Kruzel and Kasich were silent for a moment. And then Kruzel haltingly thanked us. We were convinced that we would win.
Indeed, we almost started to think that winning was beside the point because we had clearly impressed Congressman Kasich. During the reception before the awards ceremony we got a couple of moments with him and asked him what he thought. His words were measured and diplomatic, but we knew he was just being polite in case other honors students overheard him. We knew what he was really saying “Boys, we need bright young men like you in Washington!”
Our euphoria was so great that we weren’t even that disappointed when another team was announced as the winner of the conference. True geniuses aren’t appreciated in their own time and certainly not by their peers. Let these other teams be popular tastes like the Eagles or Boston. We would be the Clash.
Back in the sophomore dorms, we polished and repackaged our presentation into a position paper and sprung for the laser printing and clear-covered binder at Kinkos to make sure it looked professional. With a cover letter on top we sent it to Congressman Kasich’s office. At the end of the letter we listed our names and phone numbers and expressed our willingness to “work with the Congressman” on this or other policy matters of the day. We thought maybe we’d get staffer jobs out of it. But in our heart of hearts we assumed Kasich would want us to serve as a secret policy strike team whom he’d call if and when he needed some real outside-the-box thinking. I only think part of that made it into the cover letter, but what did likely leaned heavy on the strike team angle.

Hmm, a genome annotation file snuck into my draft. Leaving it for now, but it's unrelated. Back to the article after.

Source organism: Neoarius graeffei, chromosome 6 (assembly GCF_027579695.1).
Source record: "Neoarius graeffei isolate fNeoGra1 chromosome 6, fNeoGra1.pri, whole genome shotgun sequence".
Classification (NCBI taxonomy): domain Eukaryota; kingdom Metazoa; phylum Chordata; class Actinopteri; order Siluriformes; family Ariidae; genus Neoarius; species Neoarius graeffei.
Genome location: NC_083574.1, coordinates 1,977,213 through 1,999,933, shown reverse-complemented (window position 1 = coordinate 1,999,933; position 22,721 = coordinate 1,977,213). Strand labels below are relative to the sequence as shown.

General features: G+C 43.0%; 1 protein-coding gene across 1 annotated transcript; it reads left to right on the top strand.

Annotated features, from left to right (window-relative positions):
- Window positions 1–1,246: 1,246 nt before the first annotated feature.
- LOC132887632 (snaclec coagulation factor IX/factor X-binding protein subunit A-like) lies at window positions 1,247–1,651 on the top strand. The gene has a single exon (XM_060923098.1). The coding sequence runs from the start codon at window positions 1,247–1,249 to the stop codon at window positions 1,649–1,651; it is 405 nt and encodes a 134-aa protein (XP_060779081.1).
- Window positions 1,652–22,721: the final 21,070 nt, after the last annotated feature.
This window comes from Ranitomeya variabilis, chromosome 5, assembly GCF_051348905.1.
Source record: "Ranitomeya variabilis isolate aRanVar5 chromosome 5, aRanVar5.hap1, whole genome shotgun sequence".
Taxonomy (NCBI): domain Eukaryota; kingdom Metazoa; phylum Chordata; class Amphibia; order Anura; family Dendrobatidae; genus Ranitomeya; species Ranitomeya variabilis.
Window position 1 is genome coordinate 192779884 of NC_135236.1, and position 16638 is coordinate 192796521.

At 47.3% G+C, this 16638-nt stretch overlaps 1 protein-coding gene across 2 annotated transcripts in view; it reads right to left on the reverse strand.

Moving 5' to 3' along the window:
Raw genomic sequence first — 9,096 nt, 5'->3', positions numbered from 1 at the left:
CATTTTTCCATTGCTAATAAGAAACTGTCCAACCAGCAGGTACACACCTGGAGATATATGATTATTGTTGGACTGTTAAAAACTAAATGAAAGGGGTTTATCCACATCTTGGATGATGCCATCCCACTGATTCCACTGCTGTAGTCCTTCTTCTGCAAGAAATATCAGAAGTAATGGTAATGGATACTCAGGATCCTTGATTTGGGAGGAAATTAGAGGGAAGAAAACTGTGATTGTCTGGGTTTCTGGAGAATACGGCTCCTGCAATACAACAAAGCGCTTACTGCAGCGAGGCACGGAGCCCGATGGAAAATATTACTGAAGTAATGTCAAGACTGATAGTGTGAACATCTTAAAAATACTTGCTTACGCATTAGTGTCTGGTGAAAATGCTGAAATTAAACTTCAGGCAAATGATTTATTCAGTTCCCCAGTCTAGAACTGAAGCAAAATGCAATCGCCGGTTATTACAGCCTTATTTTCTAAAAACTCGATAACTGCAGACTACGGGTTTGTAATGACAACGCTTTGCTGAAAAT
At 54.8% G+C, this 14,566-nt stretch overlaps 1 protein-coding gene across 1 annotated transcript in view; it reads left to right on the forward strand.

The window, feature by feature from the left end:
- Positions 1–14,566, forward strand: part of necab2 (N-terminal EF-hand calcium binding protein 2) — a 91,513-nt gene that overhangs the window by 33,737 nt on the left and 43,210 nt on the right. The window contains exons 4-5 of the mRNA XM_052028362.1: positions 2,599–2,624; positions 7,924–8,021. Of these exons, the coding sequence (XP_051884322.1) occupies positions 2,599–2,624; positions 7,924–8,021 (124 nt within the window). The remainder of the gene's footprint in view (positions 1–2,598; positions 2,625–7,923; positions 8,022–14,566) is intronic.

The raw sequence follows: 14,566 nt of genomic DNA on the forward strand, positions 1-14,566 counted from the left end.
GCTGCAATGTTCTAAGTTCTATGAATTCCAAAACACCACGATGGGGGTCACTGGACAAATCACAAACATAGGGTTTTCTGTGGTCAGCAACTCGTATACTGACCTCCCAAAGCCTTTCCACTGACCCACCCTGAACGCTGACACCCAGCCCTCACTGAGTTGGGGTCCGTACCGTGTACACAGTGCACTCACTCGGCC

A few weeks later, my dorm room phone rang. The man on the other end of the line identified himself as an aide to Congressman Kasich. He acknowledged the receipt of our package. I waited for him to launch into ecstatic praise or, perhaps, a job offer, but he didn’t. There was an awkward silence.